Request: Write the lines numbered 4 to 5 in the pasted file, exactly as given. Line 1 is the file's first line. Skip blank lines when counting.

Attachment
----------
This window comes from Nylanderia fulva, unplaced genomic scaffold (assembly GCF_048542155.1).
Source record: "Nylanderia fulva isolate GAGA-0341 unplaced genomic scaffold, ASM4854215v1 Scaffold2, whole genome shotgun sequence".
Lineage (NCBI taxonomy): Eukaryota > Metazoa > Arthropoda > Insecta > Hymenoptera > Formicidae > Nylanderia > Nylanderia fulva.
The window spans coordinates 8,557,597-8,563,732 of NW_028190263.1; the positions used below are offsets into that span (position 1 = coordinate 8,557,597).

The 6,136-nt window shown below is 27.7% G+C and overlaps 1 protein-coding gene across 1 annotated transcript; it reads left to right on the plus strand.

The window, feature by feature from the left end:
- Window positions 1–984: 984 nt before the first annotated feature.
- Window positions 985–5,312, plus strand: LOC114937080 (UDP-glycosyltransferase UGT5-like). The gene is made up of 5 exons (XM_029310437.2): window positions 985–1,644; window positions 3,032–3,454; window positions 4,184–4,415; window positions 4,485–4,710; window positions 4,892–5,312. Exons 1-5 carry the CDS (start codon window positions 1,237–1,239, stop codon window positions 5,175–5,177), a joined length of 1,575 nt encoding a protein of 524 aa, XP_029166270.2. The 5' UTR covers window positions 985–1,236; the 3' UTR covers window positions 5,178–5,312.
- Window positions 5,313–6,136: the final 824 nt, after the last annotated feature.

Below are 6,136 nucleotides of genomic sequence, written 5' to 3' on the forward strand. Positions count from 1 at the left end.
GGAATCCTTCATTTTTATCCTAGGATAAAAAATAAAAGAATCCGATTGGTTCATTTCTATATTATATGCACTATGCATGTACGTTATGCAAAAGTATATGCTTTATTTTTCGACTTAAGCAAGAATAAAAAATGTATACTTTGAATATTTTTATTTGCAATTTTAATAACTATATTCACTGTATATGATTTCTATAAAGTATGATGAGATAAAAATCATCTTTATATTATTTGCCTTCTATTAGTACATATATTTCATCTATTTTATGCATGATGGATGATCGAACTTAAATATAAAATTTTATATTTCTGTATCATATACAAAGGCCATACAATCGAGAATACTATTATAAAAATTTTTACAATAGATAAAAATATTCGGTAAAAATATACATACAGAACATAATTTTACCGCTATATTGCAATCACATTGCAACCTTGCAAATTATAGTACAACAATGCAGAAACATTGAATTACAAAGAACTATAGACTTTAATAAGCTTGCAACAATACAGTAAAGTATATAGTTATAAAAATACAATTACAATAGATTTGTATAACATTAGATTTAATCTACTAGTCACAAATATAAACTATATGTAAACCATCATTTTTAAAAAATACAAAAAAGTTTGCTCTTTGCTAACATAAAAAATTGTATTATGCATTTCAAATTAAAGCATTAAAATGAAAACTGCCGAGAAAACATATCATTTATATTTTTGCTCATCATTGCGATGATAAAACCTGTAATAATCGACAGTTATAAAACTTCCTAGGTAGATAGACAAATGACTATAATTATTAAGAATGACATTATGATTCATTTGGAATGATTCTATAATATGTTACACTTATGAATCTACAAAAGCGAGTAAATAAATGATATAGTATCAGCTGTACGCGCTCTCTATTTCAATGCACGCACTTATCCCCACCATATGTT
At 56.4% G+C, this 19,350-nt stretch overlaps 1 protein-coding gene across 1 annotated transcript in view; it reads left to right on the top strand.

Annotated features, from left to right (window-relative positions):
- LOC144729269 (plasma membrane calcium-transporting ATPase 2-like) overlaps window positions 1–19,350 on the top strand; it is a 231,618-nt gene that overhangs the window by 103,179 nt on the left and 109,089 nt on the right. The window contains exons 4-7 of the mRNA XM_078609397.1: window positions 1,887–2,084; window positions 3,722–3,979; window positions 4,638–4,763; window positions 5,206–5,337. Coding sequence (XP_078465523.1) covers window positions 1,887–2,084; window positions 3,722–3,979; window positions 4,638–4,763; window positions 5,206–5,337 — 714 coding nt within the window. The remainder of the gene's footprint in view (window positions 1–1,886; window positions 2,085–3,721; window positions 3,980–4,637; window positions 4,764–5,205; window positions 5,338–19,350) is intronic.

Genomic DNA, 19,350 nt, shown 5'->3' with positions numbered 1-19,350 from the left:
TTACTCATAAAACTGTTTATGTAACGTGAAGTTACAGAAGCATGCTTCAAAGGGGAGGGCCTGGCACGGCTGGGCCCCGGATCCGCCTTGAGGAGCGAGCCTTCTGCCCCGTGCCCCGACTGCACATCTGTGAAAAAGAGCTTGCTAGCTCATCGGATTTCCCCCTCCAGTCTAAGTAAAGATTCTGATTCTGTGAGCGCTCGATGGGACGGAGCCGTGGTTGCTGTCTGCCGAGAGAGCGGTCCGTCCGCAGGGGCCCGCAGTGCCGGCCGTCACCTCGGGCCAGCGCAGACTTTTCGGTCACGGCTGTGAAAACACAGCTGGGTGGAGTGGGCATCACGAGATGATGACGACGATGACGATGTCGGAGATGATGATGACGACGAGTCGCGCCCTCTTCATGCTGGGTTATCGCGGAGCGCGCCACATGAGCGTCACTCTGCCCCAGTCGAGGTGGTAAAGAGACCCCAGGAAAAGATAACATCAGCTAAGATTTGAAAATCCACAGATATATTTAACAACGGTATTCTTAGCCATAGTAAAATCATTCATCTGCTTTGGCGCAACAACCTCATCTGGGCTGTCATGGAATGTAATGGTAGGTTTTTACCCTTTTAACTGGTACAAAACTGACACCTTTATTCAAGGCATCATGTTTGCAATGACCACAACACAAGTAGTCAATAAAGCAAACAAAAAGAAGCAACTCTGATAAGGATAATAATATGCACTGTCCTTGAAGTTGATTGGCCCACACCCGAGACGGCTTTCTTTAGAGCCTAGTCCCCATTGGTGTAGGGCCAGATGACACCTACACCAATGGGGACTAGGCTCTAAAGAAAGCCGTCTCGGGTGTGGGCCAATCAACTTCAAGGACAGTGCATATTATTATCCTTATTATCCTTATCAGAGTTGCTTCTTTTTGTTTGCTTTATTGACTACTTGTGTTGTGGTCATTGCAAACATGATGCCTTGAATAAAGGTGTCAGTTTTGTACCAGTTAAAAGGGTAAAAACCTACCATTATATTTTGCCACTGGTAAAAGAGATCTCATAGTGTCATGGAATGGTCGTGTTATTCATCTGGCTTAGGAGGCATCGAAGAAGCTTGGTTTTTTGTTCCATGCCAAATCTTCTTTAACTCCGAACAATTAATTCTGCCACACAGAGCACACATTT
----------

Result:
The window spans coordinates 8,557,597-8,563,732 of NW_028190263.1; the positions used below are offsets into that span (position 1 = coordinate 8,557,597).

The 6,136-nt window shown below is 27.7% G+C and overlaps 1 protein-coding gene across 1 annotated transcript; it reads left to right on the plus strand.